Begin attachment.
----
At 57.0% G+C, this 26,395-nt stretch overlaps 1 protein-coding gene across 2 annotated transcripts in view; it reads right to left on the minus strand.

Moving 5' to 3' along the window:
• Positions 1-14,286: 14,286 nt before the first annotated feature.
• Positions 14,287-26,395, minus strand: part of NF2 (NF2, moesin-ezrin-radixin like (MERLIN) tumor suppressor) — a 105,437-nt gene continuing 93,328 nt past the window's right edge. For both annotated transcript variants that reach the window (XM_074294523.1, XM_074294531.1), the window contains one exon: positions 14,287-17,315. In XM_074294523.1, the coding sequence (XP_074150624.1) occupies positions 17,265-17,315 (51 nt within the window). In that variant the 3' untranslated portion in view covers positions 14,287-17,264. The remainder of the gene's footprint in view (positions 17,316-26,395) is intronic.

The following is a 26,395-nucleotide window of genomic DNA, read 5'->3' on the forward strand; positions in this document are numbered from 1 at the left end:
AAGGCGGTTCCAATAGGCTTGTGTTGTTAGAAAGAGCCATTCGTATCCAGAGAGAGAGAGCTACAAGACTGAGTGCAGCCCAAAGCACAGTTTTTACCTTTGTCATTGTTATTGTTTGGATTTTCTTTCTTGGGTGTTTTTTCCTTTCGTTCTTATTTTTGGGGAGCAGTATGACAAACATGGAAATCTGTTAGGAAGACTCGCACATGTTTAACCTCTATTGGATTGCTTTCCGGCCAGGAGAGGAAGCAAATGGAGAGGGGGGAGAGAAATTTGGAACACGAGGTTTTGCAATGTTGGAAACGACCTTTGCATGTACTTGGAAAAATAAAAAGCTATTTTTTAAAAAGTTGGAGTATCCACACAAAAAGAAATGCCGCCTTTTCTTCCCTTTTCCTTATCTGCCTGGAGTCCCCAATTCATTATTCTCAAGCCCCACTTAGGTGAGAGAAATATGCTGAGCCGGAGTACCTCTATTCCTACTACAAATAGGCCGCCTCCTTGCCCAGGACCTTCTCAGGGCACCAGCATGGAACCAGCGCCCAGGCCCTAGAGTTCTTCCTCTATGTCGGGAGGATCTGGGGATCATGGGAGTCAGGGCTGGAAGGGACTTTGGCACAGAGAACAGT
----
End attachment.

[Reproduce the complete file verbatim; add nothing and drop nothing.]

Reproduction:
At 57.0% G+C, this 26,395-nt stretch overlaps 1 protein-coding gene across 2 annotated transcripts in view; it reads right to left on the minus strand.

Moving 5' to 3' along the window:
• Positions 1-14,286: 14,286 nt before the first annotated feature.
• Positions 14,287-26,395, minus strand: part of NF2 (NF2, moesin-ezrin-radixin like (MERLIN) tumor suppressor) — a 105,437-nt gene continuing 93,328 nt past the window's right edge. For both annotated transcript variants that reach the window (XM_074294523.1, XM_074294531.1), the window contains one exon: positions 14,287-17,315. In XM_074294523.1, the coding sequence (XP_074150624.1) occupies positions 17,265-17,315 (51 nt within the window). In that variant the 3' untranslated portion in view covers positions 14,287-17,264. The remainder of the gene's footprint in view (positions 17,316-26,395) is intronic.

The following is a 26,395-nucleotide window of genomic DNA, read 5'->3' on the forward strand; positions in this document are numbered from 1 at the left end:
AAGGCGGTTCCAATAGGCTTGTGTTGTTAGAAAGAGCCATTCGTATCCAGAGAGAGAGAGCTACAAGACTGAGTGCAGCCCAAAGCACAGTTTTTACCTTTGTCATTGTTATTGTTTGGATTTTCTTTCTTGGGTGTTTTTTCCTTTCGTTCTTATTTTTGGGGAGCAGTATGACAAACATGGAAATCTGTTAGGAAGACTCGCACATGTTTAACCTCTATTGGATTGCTTTCCGGCCAGGAGAGGAAGCAAATGGAGAGGGGGGAGAGAAATTTGGAACACGAGGTTTTGCAATGTTGGAAACGACCTTTGCATGTACTTGGAAAAATAAAAAGCTATTTTTTAAAAAGTTGGAGTATCCACACAAAAAGAAATGCCGCCTTTTCTTCCCTTTTCCTTATCTGCCTGGAGTCCCCAATTCATTATTCTCAAGCCCCACTTAGGTGAGAGAAATATGCTGAGCCGGAGTACCTCTATTCCTACTACAAATAGGCCGCCTCCTTGCCCAGGACCTTCTCAGGGCACCAGCATGGAACCAGCGCCCAGGCCCTAGAGTTCTTCCTCTATGTCGGGAGGATCTGGGGATCATGGGAGTCAGGGCTGGAAGGGACTTTGGCACAGAGAACAGT